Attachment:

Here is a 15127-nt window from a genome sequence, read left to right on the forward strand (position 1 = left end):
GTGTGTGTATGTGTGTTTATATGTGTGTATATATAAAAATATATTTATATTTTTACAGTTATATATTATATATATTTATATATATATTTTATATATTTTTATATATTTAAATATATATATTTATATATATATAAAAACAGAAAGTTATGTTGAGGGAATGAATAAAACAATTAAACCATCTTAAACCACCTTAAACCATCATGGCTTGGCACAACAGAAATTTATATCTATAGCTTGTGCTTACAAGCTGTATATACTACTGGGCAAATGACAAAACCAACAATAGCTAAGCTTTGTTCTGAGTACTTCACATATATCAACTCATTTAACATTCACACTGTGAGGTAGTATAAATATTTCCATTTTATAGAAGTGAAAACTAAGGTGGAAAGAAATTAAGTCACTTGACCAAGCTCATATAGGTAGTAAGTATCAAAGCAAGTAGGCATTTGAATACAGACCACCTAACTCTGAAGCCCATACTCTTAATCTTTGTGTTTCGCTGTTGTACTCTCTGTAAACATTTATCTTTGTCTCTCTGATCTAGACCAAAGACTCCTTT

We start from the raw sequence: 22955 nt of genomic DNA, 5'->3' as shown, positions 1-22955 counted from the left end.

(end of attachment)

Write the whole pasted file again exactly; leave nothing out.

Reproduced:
Here is a 15127-nt window from a genome sequence, read left to right on the forward strand (position 1 = left end):
GTGTGTGTATGTGTGTTTATATGTGTGTATATATAAAAATATATTTATATTTTTACAGTTATATATTATATATATTTATATATATATTTTATATATTTTTATATATTTAAATATATATATTTATATATATATAAAAACAGAAAGTTATGTTGAGGGAATGAATAAAACAATTAAACCATCTTAAACCACCTTAAACCATCATGGCTTGGCACAACAGAAATTTATATCTATAGCTTGTGCTTACAAGCTGTATATACTACTGGGCAAATGACAAAACCAACAATAGCTAAGCTTTGTTCTGAGTACTTCACATATATCAACTCATTTAACATTCACACTGTGAGGTAGTATAAATATTTCCATTTTATAGAAGTGAAAACTAAGGTGGAAAGAAATTAAGTCACTTGACCAAGCTCATATAGGTAGTAAGTATCAAAGCAAGTAGGCATTTGAATACAGACCACCTAACTCTGAAGCCCATACTCTTAATCTTTGTGTTTCGCTGTTGTACTCTCTGTAAACATTTATCTTTGTCTCTCTGATCTAGACCAAAGACTCCTTT

We start from the raw sequence: 22955 nt of genomic DNA, 5'->3' as shown, positions 1-22955 counted from the left end.